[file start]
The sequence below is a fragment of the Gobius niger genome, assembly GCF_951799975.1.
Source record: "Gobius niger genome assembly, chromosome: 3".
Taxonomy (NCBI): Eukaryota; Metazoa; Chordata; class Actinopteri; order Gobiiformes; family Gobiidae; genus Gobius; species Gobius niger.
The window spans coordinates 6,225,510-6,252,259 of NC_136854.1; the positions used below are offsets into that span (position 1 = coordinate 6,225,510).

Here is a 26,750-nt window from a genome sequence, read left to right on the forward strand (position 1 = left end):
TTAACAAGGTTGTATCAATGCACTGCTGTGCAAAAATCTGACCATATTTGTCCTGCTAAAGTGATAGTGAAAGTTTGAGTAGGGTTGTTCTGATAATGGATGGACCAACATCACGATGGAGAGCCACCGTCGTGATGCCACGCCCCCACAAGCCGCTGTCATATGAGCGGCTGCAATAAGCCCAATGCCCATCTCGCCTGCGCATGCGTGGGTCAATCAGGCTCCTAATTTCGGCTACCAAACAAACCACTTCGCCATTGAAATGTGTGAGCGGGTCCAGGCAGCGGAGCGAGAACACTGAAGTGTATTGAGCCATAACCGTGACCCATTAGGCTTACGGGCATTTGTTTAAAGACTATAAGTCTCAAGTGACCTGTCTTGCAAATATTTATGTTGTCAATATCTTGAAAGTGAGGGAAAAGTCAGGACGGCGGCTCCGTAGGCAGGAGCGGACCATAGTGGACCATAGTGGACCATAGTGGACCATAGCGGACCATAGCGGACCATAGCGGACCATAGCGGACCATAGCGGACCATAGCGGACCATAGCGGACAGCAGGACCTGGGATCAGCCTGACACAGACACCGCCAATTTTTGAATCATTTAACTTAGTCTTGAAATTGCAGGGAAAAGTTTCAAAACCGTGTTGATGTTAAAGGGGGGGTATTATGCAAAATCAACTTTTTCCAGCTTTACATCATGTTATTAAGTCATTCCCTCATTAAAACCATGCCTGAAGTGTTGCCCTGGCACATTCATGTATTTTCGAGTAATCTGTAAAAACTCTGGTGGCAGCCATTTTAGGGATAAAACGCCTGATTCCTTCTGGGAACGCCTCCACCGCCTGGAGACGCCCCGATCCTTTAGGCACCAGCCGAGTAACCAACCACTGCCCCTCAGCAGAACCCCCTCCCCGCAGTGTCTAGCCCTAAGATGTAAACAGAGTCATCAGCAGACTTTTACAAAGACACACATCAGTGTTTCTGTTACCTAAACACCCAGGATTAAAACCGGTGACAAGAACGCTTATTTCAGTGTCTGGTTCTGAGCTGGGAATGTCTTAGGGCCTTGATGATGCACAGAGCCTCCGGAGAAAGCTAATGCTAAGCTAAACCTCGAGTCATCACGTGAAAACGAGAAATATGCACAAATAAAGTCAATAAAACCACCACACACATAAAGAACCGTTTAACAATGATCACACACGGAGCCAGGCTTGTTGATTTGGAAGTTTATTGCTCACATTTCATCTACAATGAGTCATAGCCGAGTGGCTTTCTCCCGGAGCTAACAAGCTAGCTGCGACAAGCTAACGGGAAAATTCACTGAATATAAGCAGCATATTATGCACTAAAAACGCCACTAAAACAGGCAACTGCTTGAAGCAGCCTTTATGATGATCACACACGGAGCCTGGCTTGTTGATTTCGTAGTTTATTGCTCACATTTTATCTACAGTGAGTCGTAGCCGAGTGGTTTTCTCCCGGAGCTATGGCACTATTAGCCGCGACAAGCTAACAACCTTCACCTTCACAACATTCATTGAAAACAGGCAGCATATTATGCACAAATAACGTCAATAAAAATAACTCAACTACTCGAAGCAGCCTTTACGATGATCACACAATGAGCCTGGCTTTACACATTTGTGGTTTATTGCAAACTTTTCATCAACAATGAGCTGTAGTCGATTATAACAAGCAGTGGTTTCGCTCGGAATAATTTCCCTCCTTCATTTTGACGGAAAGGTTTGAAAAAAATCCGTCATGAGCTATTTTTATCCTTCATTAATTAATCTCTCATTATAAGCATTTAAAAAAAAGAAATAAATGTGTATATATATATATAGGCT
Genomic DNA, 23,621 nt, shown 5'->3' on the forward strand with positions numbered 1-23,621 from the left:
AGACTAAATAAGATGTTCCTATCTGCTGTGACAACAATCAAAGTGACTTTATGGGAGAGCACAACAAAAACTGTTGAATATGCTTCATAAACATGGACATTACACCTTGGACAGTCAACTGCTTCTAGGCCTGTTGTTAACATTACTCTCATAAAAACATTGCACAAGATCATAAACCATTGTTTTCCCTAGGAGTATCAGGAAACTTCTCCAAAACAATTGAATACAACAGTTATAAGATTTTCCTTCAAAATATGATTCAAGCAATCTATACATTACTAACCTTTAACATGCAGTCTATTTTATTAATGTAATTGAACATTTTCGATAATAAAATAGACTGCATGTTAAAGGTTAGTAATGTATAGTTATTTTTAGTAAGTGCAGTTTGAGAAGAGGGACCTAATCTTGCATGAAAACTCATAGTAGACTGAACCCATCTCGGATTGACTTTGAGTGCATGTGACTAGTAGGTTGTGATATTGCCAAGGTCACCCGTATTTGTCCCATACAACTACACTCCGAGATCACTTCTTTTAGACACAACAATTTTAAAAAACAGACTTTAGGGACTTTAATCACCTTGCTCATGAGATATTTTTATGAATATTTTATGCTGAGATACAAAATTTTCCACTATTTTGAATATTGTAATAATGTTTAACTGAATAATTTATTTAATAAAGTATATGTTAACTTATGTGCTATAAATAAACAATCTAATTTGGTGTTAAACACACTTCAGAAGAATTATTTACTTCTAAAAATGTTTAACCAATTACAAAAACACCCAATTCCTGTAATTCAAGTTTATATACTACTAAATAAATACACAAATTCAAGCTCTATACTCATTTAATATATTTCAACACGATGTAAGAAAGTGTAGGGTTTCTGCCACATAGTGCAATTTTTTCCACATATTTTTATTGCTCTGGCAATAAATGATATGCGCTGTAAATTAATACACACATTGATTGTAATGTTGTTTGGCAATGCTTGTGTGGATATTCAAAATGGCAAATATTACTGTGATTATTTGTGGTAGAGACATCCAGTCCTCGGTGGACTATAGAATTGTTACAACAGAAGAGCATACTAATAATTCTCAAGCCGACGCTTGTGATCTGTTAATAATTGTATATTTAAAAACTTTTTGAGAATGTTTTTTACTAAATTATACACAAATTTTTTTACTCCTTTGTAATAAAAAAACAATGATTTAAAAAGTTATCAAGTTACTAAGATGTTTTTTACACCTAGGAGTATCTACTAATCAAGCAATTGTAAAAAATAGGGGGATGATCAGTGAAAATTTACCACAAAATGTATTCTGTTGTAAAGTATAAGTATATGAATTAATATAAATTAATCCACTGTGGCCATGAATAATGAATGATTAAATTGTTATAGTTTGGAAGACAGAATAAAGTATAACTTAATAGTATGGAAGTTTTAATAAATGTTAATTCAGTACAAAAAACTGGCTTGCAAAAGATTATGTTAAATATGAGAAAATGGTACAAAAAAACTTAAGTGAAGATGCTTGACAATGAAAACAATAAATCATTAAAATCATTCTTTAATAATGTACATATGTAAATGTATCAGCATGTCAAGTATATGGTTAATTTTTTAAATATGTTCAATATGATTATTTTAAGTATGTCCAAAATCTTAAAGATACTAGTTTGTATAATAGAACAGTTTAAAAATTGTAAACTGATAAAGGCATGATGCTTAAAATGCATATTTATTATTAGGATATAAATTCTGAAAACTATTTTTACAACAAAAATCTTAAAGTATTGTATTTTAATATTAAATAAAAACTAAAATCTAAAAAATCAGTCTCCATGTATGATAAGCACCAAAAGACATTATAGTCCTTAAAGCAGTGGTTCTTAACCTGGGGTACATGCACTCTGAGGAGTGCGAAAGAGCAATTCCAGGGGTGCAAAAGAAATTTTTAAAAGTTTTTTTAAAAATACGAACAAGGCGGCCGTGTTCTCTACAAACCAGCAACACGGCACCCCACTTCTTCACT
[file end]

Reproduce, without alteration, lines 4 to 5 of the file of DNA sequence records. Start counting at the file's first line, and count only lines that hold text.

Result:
The window spans coordinates 6,225,510-6,252,259 of NC_136854.1; the positions used below are offsets into that span (position 1 = coordinate 6,225,510).

Here is a 26,750-nt window from a genome sequence, read left to right on the forward strand (position 1 = left end):